First Stop: Noravank
As we drove towards Khor Virap, first through the somewhat monotonous Ararat plain, then into the mountains, she would explain a lot about history the significance of Mount Ararat, and what’s in Naxixevan. We pulled up in Noravank around 11.00, and our huge group made the small monastery really crowded. There weren’t many other visitors – mostly individuals on private (taxi) tours, it seemed. Our guide was excellent in keeping the masses happy, first conducting her tour in English, then the same again in Russian. An hour was okay to explore Noravank, except for some Russian guests who didn’t think they needed to adhere to schedules.
The Scenery on the drive from Noravank to Tatev is stunning
On we went, past increasingly dramatic-looking bare mountains, until we arrived in the village across from Tatev at around 14.00. We had a reservation for the cable car, hence the strict time-keeping. When you have your own transport, you can stop as often and as long as you want, as the scenery became increasingly more beautiful. There were barely any settlements along the main road, but in the 180km or so between Noravank and Tatev, there are at least two towns, Yeghegnazor and Goris, which will have accommodation. But with a coach tour there is no such luxury.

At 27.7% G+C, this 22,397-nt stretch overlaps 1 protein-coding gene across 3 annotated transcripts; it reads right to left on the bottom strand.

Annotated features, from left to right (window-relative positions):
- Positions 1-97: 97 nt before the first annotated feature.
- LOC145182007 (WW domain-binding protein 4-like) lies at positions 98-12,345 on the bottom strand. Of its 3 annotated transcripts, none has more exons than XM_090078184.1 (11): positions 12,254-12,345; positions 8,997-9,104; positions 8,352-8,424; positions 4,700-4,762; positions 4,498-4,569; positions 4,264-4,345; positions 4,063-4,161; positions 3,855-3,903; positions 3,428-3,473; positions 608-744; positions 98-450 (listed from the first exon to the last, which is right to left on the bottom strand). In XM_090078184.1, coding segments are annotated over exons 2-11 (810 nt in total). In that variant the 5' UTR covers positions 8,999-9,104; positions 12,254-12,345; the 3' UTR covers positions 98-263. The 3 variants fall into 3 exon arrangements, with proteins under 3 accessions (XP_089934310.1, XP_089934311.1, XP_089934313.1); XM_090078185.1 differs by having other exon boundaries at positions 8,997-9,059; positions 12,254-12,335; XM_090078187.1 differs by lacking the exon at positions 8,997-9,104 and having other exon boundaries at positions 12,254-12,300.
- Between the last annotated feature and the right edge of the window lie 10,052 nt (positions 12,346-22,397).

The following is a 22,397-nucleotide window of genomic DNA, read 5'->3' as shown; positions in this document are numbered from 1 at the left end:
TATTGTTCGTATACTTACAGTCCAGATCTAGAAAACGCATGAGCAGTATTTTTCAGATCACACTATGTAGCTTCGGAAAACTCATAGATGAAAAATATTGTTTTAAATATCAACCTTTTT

Riding the Wings of Tatev cable car
The English group was put into the cable car first, and a mini stampede for the best places to take pictures from ensued. One that I did not come out as a winner – or wouldn’t be bothered to join. So I glided off, safely cushioned by fellow humans, across the Vorotan Rover Gorge, occasionally glimpsing a piece of sky, and deposited in Tatev fifteen minutes later. Before the cable car was put into service in 2010, inhabitants of Tatev and surrounding settlements had to use a precarious road around the gorge to connect with the nearest town, one that would be closed in winter, essentially shutting Tatev off from the outside world. And tourist attraction it might be, it serves as an important year-round mode of transport for locals now – Tatev Villagers to access the main road and nearest town of Goris, and Halidzor villagers to visit mass more often.